Concerning the first question, Erica Jong objects to the classification: "Whenever Anne Sexton's poems are mentioned, the term 'confessional poetry' is not far behind. It has always seemed a silly and unilluminating term to me; one of those pigeonholing categories critics invent so as not to talk about poetry as poetry.... The mind of the creator is all-important, and the term 'confessional' seems to undercut this, implying that anyone who spilled her guts would be a poet." Sexton also often denigrated the term, but at times she applied it to herself. She told Berg that "for years I railed against being put in this category. Then ... I decided I was the only confessional poet." Moreover, in an interview with Patricia Marx, Sexton discussed the effect on her work of another poet often called confessional, W. D. Snodgrass, and acknowledged the confessional quality of her writing: "If anything influenced me it was W. D. Snodgrass' Heart's Needle.... It so changed me, and undoubtedly it must have influenced my poetry. At the same time everyone said, 'You can't write this way. It's too personal; it's confessional; you can't write this, Anne,' and everyone was discouraging me. But then I saw Snodgrass doing what I was doing, and it kind of gave me permission."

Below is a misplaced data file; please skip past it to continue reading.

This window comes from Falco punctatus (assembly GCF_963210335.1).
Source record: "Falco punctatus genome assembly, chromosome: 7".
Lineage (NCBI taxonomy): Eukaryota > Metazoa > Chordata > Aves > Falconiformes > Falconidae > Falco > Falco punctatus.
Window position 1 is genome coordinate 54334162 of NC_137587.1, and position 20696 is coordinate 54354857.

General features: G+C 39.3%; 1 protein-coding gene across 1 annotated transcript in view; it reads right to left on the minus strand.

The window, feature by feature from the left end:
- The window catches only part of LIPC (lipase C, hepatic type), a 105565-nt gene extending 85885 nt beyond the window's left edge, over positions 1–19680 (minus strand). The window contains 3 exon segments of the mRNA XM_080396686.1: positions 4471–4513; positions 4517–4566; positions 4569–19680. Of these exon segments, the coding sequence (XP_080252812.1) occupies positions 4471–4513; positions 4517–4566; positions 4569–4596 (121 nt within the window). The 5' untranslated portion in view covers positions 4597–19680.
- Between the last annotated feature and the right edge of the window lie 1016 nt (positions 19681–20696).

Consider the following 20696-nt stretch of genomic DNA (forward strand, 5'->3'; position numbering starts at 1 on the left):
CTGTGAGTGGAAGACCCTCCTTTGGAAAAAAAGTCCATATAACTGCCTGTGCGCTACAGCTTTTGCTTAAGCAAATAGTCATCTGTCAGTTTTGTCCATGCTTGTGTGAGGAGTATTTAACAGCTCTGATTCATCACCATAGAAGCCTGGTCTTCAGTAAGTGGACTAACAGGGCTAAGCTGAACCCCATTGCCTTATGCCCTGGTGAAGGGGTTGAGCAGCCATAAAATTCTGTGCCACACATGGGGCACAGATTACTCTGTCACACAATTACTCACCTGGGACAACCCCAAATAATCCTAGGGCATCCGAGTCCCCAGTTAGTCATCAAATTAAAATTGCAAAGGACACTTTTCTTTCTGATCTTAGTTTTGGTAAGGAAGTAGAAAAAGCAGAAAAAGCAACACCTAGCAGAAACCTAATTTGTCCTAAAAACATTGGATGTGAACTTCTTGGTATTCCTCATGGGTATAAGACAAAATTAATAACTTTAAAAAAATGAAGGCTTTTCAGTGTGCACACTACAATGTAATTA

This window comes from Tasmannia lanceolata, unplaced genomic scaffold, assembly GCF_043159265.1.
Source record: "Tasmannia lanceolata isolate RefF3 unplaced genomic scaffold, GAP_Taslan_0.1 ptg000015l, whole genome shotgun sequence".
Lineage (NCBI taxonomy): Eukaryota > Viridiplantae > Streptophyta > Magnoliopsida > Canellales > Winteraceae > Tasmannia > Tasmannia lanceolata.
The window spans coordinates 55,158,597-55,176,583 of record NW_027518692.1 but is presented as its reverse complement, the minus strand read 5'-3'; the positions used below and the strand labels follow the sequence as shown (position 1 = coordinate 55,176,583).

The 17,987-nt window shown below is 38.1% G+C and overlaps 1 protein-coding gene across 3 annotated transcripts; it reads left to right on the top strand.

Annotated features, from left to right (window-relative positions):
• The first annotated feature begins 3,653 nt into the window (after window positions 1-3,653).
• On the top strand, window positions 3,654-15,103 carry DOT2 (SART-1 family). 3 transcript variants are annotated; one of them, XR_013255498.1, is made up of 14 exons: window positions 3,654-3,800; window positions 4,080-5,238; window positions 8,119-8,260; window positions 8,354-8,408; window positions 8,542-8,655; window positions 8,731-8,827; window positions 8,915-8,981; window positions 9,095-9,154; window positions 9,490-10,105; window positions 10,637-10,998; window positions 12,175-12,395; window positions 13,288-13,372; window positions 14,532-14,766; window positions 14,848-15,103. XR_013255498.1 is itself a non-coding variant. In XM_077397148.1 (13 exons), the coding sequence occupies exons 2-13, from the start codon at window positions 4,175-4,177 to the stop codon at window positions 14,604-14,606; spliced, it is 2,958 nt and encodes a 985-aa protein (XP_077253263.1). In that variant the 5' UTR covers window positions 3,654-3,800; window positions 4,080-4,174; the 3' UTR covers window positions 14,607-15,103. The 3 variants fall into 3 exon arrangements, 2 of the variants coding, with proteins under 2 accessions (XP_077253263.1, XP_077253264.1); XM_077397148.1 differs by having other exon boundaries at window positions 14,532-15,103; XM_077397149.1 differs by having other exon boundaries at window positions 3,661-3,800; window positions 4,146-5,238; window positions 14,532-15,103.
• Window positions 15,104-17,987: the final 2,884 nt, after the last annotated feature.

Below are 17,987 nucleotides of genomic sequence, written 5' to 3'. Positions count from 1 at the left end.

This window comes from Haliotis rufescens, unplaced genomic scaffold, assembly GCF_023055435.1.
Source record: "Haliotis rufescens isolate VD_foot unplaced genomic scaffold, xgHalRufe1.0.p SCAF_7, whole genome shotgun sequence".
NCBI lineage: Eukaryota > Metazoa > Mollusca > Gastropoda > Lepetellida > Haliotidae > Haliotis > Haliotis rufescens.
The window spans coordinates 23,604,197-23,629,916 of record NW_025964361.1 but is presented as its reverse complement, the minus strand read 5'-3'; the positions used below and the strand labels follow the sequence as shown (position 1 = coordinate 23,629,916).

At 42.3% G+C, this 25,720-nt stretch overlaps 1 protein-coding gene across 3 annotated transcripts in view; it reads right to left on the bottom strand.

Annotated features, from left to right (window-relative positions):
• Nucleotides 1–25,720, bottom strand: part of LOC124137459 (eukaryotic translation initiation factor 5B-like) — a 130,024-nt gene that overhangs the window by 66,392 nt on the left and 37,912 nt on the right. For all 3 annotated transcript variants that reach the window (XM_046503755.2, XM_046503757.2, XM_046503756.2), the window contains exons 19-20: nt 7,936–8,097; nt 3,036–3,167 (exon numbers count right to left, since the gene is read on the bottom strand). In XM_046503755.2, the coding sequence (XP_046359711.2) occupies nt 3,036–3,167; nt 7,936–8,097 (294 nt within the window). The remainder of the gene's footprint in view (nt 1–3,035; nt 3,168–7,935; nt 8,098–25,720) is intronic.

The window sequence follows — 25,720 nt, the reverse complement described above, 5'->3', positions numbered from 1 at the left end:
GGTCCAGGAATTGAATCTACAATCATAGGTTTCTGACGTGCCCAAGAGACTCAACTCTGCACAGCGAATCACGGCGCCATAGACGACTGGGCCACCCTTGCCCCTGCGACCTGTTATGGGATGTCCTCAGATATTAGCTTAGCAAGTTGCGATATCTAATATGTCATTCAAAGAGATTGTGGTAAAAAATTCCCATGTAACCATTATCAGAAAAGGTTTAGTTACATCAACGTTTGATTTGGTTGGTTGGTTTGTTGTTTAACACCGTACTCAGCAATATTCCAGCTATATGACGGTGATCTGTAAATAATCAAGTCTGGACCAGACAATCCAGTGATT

The second question is perhaps best answered in critics' specific responses to several of her individual books. Like many of Sexton's volumes, To Bedlam and Part Way Back received a mixed response. Dickey praised the subject of the work, but found that "the poems fail to do their subject the kind of justice which I should like to see done.... As they are they lack concentration, and above all the profound, individual linguistic suggestibility and accuracy that poems must have to be good." On the other hand, Melvin Maddocks believed that "Mrs. Sexton's remarkable first book of poems has the personal urgency of a first novel. It is full of the exact flavors of places and peoples remembered, familiar patterns of life recalled and painstakingly puzzled over.... A reader finally judges Mrs. Sexton's success by the extraordinary sense of first-hand experience he too has been enabled to feel." Barbara Howes thinks that many of the poems are flawed, but overall she judged Bedlam "an honest and impressive achievement."